Medical negligence occurs when a health care professional or provider neglects to provide an appropriate patient treatment, gives substandard treatment, or omits to take an appropriate action that causes harm, injury, or death to a patient. No two cases are the same, and the damage inflicted can vary from minor to life-changing and may even be fatal in extreme cases.
The burden of proof and complexity means they can frequently take years to settle. What’s more, the medical negligence claims process varies between the private healthcare and NHS providers. However, a medical negligence claim is the first thing you need to think about if anything has happened to you after medical intervention.
Steps to prove medical negligence
The four Ds are the types of evidence your attorney must prove in a medical negligence case in order to succeed. We outlined what these are and what they mean in your medical negligence claim below.
Your negligence claim solicitor must demonstrate that a relationship between a medical professional or a healthcare provider relationship existed. Establishing this detail confirms that a medical provider or professional owes a duty to look after you for the duration of your treatment.
If you’ve suffered physical or psychological pain as a result of their action or inaction, then the medical practitioner has breached that duty and can be liable as a result. In reality, evidence of duty is as simple as medical records that confirm that the medical provider or professional was treating you.
Dereliction occurs when a medical practitioner, be that person a medical provider, assistant or doctor, accidentally or deliberately fails to follow the principal standards of care set by profession and a patient suffers harm as a result.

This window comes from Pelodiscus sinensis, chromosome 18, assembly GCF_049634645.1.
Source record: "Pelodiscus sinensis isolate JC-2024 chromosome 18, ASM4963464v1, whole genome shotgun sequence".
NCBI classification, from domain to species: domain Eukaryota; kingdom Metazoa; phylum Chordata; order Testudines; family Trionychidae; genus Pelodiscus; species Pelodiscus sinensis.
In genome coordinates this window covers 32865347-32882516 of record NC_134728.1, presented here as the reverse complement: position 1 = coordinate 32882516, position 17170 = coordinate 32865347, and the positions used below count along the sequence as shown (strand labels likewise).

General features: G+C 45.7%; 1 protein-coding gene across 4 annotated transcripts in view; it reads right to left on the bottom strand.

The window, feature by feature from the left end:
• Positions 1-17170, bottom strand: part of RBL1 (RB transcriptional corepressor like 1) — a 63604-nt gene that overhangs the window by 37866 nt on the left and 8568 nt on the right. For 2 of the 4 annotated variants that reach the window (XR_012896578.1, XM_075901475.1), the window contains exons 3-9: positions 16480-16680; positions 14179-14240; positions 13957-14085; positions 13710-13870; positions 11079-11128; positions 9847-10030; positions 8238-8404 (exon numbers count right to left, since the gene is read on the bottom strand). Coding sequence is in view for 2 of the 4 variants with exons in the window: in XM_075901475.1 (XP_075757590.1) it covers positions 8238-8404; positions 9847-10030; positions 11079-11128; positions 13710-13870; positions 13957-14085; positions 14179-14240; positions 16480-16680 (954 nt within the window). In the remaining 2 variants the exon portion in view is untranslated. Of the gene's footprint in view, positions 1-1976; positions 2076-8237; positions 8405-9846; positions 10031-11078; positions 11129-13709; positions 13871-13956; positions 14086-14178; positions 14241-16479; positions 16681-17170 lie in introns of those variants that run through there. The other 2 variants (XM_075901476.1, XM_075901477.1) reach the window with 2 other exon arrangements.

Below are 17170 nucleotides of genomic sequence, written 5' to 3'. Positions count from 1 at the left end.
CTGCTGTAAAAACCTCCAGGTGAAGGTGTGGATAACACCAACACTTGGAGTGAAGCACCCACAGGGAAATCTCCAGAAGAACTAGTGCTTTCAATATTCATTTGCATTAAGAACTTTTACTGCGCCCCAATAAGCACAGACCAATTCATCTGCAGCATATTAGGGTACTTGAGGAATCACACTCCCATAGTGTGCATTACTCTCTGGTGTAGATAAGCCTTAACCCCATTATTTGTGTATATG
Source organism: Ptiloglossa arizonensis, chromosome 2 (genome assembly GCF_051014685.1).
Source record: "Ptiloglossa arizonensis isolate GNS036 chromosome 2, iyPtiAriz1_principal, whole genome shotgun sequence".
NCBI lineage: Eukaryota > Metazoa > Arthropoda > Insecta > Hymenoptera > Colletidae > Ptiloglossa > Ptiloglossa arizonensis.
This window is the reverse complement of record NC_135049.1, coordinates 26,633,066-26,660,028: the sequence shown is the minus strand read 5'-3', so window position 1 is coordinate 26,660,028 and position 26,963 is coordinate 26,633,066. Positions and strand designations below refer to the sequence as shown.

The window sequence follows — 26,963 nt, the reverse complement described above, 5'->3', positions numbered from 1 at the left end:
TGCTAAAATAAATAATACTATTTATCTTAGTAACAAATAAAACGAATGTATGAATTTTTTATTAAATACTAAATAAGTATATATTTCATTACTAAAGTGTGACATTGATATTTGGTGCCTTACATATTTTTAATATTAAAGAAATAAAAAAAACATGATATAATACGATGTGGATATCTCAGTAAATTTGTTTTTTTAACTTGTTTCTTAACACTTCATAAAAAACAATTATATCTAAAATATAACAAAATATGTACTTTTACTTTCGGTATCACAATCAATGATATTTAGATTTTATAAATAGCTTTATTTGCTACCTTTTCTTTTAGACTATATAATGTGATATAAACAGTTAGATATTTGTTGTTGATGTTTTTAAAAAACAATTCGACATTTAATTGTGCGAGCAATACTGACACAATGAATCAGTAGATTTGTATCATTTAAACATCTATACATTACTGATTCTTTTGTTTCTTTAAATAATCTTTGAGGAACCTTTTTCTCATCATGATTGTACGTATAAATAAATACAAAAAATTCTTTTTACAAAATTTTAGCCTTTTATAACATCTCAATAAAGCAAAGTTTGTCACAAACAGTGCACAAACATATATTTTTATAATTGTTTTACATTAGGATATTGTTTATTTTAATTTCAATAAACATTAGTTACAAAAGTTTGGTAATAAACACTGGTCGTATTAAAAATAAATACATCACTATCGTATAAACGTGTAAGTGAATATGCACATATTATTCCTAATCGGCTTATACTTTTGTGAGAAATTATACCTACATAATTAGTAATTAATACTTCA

For example, a patient develops a complication or infection due to an unhygienic working environment. Other examples include prescribing the wrong treatment or performing unauthorized procedures. Dereliction is often described as a deviation from the acceptable standards of care.
The direct cause is a medical professional’s specific action or inaction that directly caused the injury or harm to the patient in their care—for instance, operating the wrong person or the wrong body part because they misinterpret the notes. Other examples of direct cause include misprescription of medicine, misdiagnosis, having a medical item inside a patient post-surgery, and causing avoidable disfigurement or scarring.
Damages refer to the psychological, physical, and financial impact the direct cause (action or inaction) of medical harm has had on your life. According to MedicalNegligenceLaw.org.uk, the figures will be calculated by your solicitor based on injury compensation guidelines proposed by the Ministry of Justice. They are also backed by valuable evidence such as medical records, expert witness testimony, prescription records, and the cost of corrective treatment.
What Amount of Compensation Should You Expect from a Medical Negligence Case?